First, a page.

Skanska, working with a consortium of partners, has signed a collaboration agreement with Loughborough University to develop its lab-based concrete 3D printing technology to a commercially viable scale.
Skanska will be working with the team at Loughborough’s Innovative Manufacturing and Construction Research Centre (IMCRC), led by Dr Richard Buswell and Professor Simon Austin.
But to move the technology from lab to mainstream projects, it will also be working with precast specialist Buchan Concrete, ABB as an expert in robotics and control systems, Lafarge Tarmac and architect Foster + Partners to develop a 3D printing supply chain.
The IMCRC team has been working on 3D printing technology for construction since 2007, with a computer-controlled printer nozzle – which deposits a high-performance concrete by laying down successive layers – fitted to a gantry and a robotic arm.
The printer is now in its second generation and has produced two key prototypes: a bench, and a double-curved concrete cladding panel cast with voids and slots for post-tensioning.
Skanska UK’s director of innovation and business improvement Rob Francis (left) signs the agreement with Loughborough University’s pro vice-chancellor (enterprise) Professor Steve Rothberg.
Dr Buswell told BIM+ that the IMCRC team had fielded multiple enquiries over the past five years from construction companies and designers about possible collaborations, but that Skanska had the best-developed vision for the new technology and the supply chain that would be needed.
“Construction is still craft-based and conservative, while this requires digital modelling, digital control and robotics – it does things differently and requires the design of the components to be different.
“So we don’t just need one partner, we need a whole bunch of skills, in materials and concrete batching, in robotics and component manufacturing.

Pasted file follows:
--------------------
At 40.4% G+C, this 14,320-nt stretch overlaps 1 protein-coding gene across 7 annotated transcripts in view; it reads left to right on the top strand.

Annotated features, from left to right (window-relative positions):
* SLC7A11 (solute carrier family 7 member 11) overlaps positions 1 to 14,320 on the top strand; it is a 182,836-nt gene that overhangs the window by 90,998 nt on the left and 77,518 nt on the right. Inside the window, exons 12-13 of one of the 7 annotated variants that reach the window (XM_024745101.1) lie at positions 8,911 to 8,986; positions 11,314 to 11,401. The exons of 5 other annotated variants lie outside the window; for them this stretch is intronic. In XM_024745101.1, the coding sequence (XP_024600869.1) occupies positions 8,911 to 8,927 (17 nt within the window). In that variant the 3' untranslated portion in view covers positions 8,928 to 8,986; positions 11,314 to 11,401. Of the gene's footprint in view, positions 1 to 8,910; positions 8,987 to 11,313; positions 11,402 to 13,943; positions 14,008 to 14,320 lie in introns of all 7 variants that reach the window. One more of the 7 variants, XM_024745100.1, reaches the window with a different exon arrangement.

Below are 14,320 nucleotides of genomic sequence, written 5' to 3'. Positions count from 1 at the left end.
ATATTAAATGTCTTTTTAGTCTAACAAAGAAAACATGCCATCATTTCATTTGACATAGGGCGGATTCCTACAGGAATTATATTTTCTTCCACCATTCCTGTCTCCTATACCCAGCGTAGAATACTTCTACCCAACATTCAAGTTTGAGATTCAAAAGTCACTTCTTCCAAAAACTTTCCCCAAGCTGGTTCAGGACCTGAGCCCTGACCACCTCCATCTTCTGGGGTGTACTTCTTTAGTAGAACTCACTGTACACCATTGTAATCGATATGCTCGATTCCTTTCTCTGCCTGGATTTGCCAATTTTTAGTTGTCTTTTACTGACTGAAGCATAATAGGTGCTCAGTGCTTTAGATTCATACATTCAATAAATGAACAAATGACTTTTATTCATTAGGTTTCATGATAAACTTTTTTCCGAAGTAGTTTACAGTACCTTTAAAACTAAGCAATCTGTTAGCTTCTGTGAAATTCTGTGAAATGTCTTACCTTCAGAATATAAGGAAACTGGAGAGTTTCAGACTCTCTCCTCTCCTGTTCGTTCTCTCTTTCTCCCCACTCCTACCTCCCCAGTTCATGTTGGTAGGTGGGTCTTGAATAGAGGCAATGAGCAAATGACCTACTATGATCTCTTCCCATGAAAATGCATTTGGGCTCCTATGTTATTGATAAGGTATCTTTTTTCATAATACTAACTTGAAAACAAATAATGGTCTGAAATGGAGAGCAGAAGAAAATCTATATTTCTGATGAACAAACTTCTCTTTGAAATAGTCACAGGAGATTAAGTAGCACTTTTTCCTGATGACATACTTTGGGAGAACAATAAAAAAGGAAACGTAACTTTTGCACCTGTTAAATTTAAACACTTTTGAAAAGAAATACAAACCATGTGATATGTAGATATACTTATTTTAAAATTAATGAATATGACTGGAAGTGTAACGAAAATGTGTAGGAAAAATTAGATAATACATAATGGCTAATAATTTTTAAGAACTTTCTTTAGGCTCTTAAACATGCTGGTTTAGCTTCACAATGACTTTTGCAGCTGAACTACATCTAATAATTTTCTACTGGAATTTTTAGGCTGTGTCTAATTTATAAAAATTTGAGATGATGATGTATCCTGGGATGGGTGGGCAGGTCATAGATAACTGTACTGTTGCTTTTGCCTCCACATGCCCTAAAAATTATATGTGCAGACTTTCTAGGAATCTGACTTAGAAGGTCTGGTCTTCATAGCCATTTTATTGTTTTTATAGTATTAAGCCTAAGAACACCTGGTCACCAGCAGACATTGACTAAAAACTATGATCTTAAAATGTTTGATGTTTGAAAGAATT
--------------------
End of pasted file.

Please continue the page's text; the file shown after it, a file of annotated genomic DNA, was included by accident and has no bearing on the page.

“We have been constantly approached by people interested in what we were doing, some in fairly large organisations, but Skanska showed serious interest in the potential and took the approach of building a consortium of parties around the technology to develop a commercial version of our lab prototype.”
The printer has produced two key prototypes: a bench, and a double-curved concrete cladding panel cast with voids and slots for post-tensioning (above).
In a press release, Skanska said that the agreement put it in a good position to capitalise on an emerging technology with the potential to revolutionise the construction process.
Rob Francis, Skanska’s director of innovation and business improvement, said: “3D concrete printing, when combined with a type of mobile prefabrication centre, has the potential to reduce the time needed to create complex elements of buildings from weeks to hours. We expect to achieve a level of quality and efficiency which has never been seen before in construction.”
Dr Buswell told BIM+ that a concrete component produced using the team’s 3D printing technology could be utilised on a live project in as little as 12 to 18 months, but that a fully capable off-site, near-site on even on-site 3D printing system would take longer to develop.
“Cladding the next Gherkin is clearly some way down the line, but on smaller-scale exploratory stuff, like an architectural feature, we could run as fast as the industry wants to take it – perhaps a year.
“We’ll be exploring specific applications with the [Skanska] group – we’ve taken it as far as it can as an academic project, now we need that guidance from industry.”
Dr Buswell and Sam Stacey, head of innovation at Skanska, will be speaking at a conference on 3D printing and additive manufacturing on November 25-26